Australian Associated Press

Jacqui Lambie gearing up for Senate comeback attempt

Ex-senator Jacqui Lambie is fundraising for a crack at taking on what she calls the“crop of dunderheads in Canberra”.
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Jacqui Lambie. Picture: Brodie Weeding.

Burnie-based Ms Lambie, who hasmade television appearances and published an autobiography since quitting the Senate in November dueto dual citizenship, is gearing up to run for the Senate in the next federal election.

“Sad to say, there are enough major party stooges and ineffective crossbenchers in Canberra to last us a lifetime …” she said in her relaunched newsletter.

“…but late this year or early next year, you’ll have the opportunity to make your voice heard.

“With that in mind, I’m officially launching the Bring Back Jac campaign.

“It’ll be straight talk about the issues,a bit of fun and, of course, holding the current crop of dunderheads in Canberra to account.”

Ms Lambie confirmed North-West lawyer and farmer Glynn Williams would also be on her Jacqui Lambie Network Senate ticket.

She said the JLN would only run a Senate ticket in Tasmania.

“The JLN is there to get the deals done for Tasmania, and Tasmania only,” Ms Lambie said.

She predicted getting one or two senators elected would be likely to give the JLN a share of the balance of power.

She said getting the balance of power was much more likely in the Senate than theHouse of Representatives.

Her newsletter asks supporters to donate $5, if they can afford it.

“I spent years without a dollar to my name, so I know what it’s like to wonder if you’re able to make ends meet,” she said in the newsletter.

“If the difference between making rent and making a donation is $5, don’t donate.”]

The Advocate

20 photos from NSW women’s State of Origin win

20 photos from NSW women’s State of Origin win TweetFacebook Women’s State of Origin 2018Photos: AAPPlayers and coaches from both teams have warned against expanding the women’s State Of Origin concept too quickly following the Blues’ gripping 16-10 win over Queensland in the inauguralfixture on Friday.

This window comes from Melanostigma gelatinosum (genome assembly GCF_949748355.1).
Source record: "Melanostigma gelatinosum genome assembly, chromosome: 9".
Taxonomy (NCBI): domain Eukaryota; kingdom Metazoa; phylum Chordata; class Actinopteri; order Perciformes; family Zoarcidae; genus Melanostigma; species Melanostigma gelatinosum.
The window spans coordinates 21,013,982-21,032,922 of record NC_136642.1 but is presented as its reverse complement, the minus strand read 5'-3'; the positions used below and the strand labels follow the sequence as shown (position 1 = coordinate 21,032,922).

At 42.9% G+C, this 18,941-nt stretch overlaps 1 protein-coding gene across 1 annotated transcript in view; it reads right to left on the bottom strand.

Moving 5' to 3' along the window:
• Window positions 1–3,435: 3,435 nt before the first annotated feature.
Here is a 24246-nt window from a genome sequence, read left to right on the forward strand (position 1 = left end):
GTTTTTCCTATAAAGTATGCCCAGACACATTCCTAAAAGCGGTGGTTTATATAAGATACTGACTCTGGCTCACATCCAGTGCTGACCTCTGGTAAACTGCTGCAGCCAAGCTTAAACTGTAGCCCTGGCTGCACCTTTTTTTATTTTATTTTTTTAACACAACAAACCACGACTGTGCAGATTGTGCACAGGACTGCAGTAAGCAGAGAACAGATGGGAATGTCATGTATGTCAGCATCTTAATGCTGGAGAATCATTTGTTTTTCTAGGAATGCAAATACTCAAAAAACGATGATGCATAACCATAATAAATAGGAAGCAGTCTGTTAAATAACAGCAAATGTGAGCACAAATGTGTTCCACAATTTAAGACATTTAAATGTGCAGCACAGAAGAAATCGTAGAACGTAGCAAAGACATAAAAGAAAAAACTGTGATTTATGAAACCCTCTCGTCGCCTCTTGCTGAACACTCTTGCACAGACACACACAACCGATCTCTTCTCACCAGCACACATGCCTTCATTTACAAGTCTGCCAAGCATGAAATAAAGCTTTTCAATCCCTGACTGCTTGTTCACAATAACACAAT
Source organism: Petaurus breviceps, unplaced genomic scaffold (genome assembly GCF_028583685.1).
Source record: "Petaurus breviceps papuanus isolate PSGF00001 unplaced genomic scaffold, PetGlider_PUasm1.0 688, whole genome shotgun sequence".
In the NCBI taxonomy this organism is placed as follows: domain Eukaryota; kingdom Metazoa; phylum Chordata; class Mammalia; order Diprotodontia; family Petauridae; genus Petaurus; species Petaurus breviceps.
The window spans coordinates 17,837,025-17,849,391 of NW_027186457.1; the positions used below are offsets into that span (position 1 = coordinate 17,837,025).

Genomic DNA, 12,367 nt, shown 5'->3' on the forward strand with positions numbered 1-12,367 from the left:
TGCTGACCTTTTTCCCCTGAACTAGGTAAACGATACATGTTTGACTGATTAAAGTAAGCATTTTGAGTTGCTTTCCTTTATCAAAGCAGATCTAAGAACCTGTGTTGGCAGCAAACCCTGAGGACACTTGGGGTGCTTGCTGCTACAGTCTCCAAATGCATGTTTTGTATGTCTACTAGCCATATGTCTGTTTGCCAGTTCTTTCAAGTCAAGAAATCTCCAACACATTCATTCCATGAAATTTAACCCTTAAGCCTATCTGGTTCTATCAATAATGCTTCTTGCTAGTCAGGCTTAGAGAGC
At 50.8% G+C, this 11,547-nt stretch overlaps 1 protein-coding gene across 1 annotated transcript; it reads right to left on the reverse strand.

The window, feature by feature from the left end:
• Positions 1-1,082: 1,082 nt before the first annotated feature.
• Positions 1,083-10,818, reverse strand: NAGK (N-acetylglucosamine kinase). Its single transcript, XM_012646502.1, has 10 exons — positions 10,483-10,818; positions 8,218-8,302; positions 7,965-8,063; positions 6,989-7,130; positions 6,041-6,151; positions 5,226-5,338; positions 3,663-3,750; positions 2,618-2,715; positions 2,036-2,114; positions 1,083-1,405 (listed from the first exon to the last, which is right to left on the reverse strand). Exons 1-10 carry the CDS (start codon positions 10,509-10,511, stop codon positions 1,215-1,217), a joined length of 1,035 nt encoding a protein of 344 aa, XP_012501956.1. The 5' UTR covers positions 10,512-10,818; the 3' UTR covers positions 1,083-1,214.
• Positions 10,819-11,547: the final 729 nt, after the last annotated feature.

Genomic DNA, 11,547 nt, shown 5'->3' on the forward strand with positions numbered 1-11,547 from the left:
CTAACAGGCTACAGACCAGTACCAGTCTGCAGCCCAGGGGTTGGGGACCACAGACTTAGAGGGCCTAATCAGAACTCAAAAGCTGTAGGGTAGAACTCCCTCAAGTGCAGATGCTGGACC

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Karina Brown and Vanessa Foliaki embraced at the end of the inaugural women’s State of Origin match on Friday. Photo: NRL Facebook

MORE:NRL defends photo of rugby players’ kiss

The match was played as a one-off fixture with 30-minute halves.

Previous interstate challenge games have been played with 40-minute halves, although never before has the game been so intense in the wake of last year’s Women’s World Cup and in the lead-up to the forthcoming four-team premiership competition later this year.

For all that Friday’s spectacle produced in front of almost 7000 fans at North Sydney Oval, women’s rugby league is still a semi-professional pursuit, as evidenced by Blues captain Maddie Studdon’s stunning revelation after full-time that she had lost her job during the weekafter being told she wouldn’t be allowed time off to prepare for the match.

And while Friday’s standalone was a ground-breaking success for the sport, NSW coach Ben Cross said it was crucial not to rush in expanding the game.

“For now I think the one Origin is a good concept. We’re still in the infancy of knowing how the female rugby league athlete responds to these intense games, so trying to get them to back up in another two weeks for something of the same intensity is something that we probably need to work on with the NRL,” Cross said.

“You’ve just got to wait for the game to grow a little bit. We don’t want to accelerate the women’s game too fast. It needs that underlying competition.

“Once that happens, maybe three, four to five years, I think three games.”

Most common booking mistakes and how to avoid them